The Real Reason The Sound Of Your Own Voice Makes You Cringe
A common explanation is that because we normally hear our own voice while talking, we receive both sound transferred to our ears externally by air conduction and sound transferred internally through our bones. This bone conduction of sound delivers rich low frequencies that are not included in air-conducted vocal sound.
L’Oréal’s Clip-on Sensor Tracks Your Exposure To UV Rays
The future of wearable skincare technology is roughly the size of an M&M. L’Oréal’s La Roche-Posay My Skin Track UV sensor clips onto clothing and measures the wearer’s exposure to UV radiation, a form of radiation that is known to damage skin and, in large amounts, cause skin cancer.
The Benefits Of Optimism Are Real
People who are resilient tend to be more positive and optimistic compared with less resilient folks; they are better able to regulate their emotions, and they are able to maintain their optimism through the most trying circumstances.
The Mystery Of Personal Identity: What Makes You And Your Childhood Self The Same Person Despite A Lifetime Of Change
What is it that makes a person the very person that she is, herself alone and not another, an integrity of identity that persists over time, undergoing changes and yet still continuing to be — until she does not continue any longer, at least not unproblematically?
With a Simple Twist, A ‘Magic’ Material Is Now The Big Thing In Physics
The stunning emergence of a new type of superconductivity with the mere twist of a carbon sheet has left physicists giddy, and its discoverer nearly overwhelmed.
The Strange Neuroscience Behind Our Understanding Of Free Will
Do we really have free will? In a three-part series, the BBC explores the hidden powers behind the choices we make. This episode looks at the neuroscience behind our understanding of free will.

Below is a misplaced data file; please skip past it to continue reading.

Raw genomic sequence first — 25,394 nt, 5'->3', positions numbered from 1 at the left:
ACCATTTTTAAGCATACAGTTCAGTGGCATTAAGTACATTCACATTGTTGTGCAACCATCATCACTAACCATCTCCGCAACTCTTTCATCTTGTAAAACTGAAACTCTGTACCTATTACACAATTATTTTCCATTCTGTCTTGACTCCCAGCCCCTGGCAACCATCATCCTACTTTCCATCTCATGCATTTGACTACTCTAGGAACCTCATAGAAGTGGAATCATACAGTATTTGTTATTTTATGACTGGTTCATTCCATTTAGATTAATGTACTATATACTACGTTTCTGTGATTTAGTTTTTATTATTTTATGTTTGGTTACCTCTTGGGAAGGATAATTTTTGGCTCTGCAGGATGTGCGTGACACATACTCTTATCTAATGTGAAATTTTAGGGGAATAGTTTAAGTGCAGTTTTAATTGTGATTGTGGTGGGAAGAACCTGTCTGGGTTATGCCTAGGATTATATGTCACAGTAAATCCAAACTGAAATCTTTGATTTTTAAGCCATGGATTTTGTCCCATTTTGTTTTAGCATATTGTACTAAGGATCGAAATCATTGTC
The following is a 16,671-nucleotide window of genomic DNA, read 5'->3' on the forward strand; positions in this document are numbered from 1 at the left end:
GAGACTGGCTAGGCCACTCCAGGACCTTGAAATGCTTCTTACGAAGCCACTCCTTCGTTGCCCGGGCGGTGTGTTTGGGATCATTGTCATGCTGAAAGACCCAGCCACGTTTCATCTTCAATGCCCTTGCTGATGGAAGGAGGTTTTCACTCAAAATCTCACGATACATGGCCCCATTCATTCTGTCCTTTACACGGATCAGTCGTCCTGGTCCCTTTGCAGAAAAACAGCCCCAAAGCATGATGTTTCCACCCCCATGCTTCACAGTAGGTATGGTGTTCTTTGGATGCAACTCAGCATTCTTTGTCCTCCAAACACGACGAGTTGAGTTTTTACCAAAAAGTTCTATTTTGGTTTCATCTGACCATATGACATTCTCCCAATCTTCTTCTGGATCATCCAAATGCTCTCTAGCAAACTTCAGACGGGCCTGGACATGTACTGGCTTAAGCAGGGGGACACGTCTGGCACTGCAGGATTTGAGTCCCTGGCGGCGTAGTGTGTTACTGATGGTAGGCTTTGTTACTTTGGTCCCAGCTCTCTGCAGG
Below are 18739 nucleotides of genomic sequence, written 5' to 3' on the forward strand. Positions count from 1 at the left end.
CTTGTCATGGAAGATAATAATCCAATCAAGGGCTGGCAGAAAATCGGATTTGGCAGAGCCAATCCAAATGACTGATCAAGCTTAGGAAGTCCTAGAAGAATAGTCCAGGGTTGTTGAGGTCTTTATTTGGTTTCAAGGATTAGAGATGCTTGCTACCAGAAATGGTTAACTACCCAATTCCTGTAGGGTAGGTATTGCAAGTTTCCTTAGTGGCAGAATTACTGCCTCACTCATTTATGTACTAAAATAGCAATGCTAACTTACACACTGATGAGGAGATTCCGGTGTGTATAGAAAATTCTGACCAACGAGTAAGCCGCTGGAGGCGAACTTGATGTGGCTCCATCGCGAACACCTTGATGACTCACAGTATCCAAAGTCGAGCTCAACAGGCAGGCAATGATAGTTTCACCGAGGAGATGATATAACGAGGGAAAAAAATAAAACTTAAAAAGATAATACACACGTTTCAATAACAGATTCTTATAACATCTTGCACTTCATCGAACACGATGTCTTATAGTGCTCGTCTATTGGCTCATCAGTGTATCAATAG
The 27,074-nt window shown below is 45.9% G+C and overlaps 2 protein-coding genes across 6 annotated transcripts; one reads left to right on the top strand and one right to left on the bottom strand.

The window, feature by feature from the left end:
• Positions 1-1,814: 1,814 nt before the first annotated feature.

Mommy Can’t Talk Right Now — She’s Dopamine Fasting
In Silicon Valley, there is a newish craze called dopamine fasting. What you must do is disconnect — take stock. Not look at your phone, not drink celery juice in your co-working kitchen, not hike, not touch, and not walk on busy streets. Attempt to prevent the activation of any dopamine at all and do deep thinking instead.
The Canadian Genius Who Created Modern AI
For nearly 40 years, Geoff Hinton has been trying to get computers to learn like people do, a quest almost everyone thought was crazy or at least hopeless – right up until the moment it revolutionized the field. In this video, Bloomberg Businessweek’s Ashlee Vance meets the Godfather of AI.
What Happened To American Childhood?
The percentage of 12-to-17-year-olds who had experienced a major depressive episode in the previous year shot up from 8 percent to 13 percent. Among girls, the rate was even higher; in 2017, one in five reported experiencing major depression. Here’s what we can do about it.
How Much The Public Knows About Science, And Why It Matters
A survey finds striking differences in levels of science knowledge by education and by race and ethnicity. About half of whites (48 percent) score high; by comparison, much smaller shares of Hispanics (23 percent) and blacks (9 percent) correctly answer at least nine of the questions.